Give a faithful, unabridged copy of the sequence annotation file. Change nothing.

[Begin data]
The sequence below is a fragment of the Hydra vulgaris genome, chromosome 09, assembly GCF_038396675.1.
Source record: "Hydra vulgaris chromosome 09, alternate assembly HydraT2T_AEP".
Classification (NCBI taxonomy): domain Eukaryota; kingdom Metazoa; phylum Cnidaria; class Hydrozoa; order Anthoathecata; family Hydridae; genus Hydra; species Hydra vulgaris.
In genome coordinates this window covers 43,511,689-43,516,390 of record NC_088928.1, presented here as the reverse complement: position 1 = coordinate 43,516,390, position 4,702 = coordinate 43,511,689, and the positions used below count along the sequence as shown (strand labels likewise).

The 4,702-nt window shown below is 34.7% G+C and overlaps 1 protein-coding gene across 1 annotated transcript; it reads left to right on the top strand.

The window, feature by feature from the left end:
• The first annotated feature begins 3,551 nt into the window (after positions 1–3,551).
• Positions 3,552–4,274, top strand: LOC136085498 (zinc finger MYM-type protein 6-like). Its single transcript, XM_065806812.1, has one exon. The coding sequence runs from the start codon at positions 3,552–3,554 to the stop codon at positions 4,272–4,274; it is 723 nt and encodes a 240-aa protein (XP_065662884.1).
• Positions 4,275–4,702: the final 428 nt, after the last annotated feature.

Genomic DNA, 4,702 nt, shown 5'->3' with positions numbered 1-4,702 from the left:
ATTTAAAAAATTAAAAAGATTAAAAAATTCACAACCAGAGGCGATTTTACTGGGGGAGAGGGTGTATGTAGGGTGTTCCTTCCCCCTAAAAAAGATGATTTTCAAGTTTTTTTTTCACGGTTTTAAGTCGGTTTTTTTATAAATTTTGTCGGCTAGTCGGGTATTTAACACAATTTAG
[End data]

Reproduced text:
The sequence below is a fragment of the Hydra vulgaris genome, chromosome 09, assembly GCF_038396675.1.
Source record: "Hydra vulgaris chromosome 09, alternate assembly HydraT2T_AEP".
Classification (NCBI taxonomy): domain Eukaryota; kingdom Metazoa; phylum Cnidaria; class Hydrozoa; order Anthoathecata; family Hydridae; genus Hydra; species Hydra vulgaris.
In genome coordinates this window covers 43,511,689-43,516,390 of record NC_088928.1, presented here as the reverse complement: position 1 = coordinate 43,516,390, position 4,702 = coordinate 43,511,689, and the positions used below count along the sequence as shown (strand labels likewise).

The 4,702-nt window shown below is 34.7% G+C and overlaps 1 protein-coding gene across 1 annotated transcript; it reads left to right on the top strand.

The window, feature by feature from the left end:
• The first annotated feature begins 3,551 nt into the window (after positions 1–3,551).
• Positions 3,552–4,274, top strand: LOC136085498 (zinc finger MYM-type protein 6-like). Its single transcript, XM_065806812.1, has one exon. The coding sequence runs from the start codon at positions 3,552–3,554 to the stop codon at positions 4,272–4,274; it is 723 nt and encodes a 240-aa protein (XP_065662884.1).
• Positions 4,275–4,702: the final 428 nt, after the last annotated feature.

Genomic DNA, 4,702 nt, shown 5'->3' with positions numbered 1-4,702 from the left:
ATTTAAAAAATTAAAAAGATTAAAAAATTCACAACCAGAGGCGATTTTACTGGGGGAGAGGGTGTATGTAGGGTGTTCCTTCCCCCTAAAAAAGATGATTTTCAAGTTTTTTTTTCACGGTTTTAAGTCGGTTTTTTTATAAATTTTGTCGGCTAGTCGGGTATTTAACACAATTTAG